Mendelsohn’s Directors Blog

Amy Neustein is an Orthodox Jew and editor of the book Tempest In The Temple.

It was clear from my first phone call I made on this story about sexual molestation by rabbis in the ultra orthodox Jewish community that this was going to be a difficult story to tell, because nobody wanted to talk. For those who were young at the time, they were terrified of the Rabbis, who told these 8-year-olds never to tell their parents. When they finally told their parents years later, the parents first disbelieved them, because how could such a holy man do such dastardly acts?

As adults, when they finally confronted the rabbis, they were told in no uncertain terms that they would be ostracized from the community, their daughters would not be allowed to marry, and their children would be kept out of Hebrew schools if they didn’t keep quiet.

They communicated to me by emails and only gave me their first names. The stories they told were unspeakable. They were terrified that their friends would desert them and that they would be banned from the synagogues. And these were holy people; to be banned from a synagogue was a shame and humiliation. There was one courageous person and his mother who finally decided that it was intolerable that any of these child abusers were still working in classrooms with the opportunity to destroy another child’s life. They spoke to me with conviction and determination that something had to be done.

Daniel Sosnowick is an Orthodox Jew and a Captain in the New York City pollce force.

I was on the phone the next day with a father who couldn’t stop crying because his child, who was developmentally handicapped, was being molested continuously. He called me from the police station, from his lawyer’s office, and from his child’s room. He was so disturbed he couldn’t go on television. But his story confirmed to me how grave this problem was.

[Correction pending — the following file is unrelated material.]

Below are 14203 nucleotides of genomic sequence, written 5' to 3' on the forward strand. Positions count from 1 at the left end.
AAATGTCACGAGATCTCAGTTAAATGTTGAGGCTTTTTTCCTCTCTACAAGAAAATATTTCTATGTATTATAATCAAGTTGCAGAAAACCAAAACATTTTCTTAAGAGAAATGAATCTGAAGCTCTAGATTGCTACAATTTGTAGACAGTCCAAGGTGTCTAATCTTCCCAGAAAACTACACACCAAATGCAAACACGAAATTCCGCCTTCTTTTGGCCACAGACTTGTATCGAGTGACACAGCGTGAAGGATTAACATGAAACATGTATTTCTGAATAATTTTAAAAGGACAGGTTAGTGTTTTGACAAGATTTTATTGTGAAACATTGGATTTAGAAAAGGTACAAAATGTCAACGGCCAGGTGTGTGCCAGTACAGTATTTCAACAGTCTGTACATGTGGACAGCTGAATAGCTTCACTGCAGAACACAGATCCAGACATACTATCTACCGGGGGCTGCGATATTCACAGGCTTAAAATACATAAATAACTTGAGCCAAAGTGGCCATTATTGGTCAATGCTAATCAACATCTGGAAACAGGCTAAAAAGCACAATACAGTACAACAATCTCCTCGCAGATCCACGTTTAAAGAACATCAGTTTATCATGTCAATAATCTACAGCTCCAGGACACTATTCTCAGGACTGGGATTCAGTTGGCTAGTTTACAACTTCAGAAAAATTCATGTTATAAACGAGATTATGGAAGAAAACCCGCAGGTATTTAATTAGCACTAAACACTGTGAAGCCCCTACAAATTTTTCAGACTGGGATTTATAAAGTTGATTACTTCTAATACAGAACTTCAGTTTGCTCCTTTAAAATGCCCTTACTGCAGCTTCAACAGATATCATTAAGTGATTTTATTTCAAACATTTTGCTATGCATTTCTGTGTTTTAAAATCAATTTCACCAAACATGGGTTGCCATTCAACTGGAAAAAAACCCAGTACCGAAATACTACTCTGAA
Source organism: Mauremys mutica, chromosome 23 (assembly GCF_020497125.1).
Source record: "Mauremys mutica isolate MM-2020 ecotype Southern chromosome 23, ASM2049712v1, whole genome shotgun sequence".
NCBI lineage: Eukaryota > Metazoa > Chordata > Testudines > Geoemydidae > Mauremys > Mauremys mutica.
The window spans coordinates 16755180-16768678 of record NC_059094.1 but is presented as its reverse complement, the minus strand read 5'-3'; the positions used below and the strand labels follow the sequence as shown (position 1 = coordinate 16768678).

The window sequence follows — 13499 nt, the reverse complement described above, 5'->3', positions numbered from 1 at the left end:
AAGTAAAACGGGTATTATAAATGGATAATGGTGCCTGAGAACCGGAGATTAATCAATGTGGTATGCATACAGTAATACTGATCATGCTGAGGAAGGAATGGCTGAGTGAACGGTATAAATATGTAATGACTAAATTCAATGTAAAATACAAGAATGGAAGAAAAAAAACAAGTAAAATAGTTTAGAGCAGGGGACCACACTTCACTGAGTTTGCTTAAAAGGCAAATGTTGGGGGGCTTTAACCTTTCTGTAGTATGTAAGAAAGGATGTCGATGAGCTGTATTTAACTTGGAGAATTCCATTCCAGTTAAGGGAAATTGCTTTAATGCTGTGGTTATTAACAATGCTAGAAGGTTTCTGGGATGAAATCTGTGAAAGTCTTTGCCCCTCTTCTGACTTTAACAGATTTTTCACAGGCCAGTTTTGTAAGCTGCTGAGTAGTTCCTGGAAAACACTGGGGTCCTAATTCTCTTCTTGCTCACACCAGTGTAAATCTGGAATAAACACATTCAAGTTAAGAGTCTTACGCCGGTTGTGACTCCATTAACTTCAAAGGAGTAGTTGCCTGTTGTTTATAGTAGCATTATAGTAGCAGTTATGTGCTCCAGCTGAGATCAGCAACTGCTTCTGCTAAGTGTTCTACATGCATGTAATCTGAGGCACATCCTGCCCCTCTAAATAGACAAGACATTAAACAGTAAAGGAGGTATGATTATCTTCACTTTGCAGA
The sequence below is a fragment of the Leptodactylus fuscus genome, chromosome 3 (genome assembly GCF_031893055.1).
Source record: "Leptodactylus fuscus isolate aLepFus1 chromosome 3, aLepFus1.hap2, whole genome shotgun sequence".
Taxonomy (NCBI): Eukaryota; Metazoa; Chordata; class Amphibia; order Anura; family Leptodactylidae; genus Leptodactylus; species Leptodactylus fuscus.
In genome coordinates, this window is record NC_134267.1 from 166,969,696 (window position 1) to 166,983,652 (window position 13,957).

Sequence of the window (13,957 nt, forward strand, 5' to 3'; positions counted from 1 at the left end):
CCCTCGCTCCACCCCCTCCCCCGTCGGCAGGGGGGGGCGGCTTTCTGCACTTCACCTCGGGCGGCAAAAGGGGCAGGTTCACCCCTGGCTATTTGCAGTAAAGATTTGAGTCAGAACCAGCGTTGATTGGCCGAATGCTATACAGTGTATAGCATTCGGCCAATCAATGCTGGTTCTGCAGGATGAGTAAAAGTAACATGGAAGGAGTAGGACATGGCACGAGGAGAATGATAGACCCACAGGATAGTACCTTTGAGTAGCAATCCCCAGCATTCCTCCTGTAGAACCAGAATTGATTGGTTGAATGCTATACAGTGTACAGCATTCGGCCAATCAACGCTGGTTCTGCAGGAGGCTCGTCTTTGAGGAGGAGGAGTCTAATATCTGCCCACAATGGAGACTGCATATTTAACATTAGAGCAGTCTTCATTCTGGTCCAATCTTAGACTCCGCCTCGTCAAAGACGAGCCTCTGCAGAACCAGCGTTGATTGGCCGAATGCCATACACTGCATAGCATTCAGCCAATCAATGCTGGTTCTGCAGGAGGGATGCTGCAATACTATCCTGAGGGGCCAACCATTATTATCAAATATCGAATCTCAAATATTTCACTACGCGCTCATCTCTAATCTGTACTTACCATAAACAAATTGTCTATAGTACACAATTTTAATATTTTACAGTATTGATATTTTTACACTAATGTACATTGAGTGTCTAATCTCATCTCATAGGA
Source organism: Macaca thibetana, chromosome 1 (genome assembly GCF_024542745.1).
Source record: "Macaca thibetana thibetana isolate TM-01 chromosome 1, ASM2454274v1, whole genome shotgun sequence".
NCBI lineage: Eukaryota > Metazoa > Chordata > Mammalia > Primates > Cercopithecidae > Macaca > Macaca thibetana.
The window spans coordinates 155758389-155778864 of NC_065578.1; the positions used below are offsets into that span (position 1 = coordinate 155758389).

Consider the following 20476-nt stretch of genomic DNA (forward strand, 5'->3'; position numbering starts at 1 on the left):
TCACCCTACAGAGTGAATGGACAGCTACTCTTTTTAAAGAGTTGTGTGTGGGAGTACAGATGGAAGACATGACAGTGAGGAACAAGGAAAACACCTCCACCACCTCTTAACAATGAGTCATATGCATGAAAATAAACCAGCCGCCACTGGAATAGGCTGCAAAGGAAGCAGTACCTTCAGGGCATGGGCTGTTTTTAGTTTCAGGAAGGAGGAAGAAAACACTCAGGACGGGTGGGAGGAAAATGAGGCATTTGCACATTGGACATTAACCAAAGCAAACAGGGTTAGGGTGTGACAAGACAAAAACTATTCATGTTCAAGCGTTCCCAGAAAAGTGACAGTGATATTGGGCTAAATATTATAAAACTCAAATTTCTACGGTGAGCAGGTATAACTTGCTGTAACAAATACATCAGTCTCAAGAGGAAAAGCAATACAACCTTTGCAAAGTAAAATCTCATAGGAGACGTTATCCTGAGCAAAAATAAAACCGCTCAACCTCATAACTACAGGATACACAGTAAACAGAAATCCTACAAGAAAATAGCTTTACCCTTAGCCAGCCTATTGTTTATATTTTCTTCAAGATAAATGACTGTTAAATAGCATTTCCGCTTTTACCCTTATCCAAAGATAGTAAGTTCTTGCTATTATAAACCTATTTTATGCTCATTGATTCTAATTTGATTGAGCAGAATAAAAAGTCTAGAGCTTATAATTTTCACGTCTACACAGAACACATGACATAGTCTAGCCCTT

I met a Rabbi who wanted to expose the child molesters. He was threatened, he was banned, and he was attacked. When we tried to film in a synagogue – one of the few that still allowed him in – we were asked to leave, even after he had arranged ahead of time for us to film there.

Nobody wanted to be associated with the story. You walk down the streets of Williamsburg in Brooklyn and there is a disconnect: all these dignified religious men in their fur hats looking like religious scholars, and you can’t imagine that some of the seemingly holiest of these men, who spend their time trying to live every rule in the Torah and wear their prayer shawls and pray everyday, could justify in their mind the damage they caused.

It taught me that pedophilia has nothing to do with celibacy, and it transcends all religions. And that as bad as the crime is, the cover-up is worse. It puts a black mark on these sects who profess they are the holiest of the holy. The light at the end of the tunnel while we were making this film was a community meeting, where people were trying to speak out against this horror.

Alan Mendelsohn

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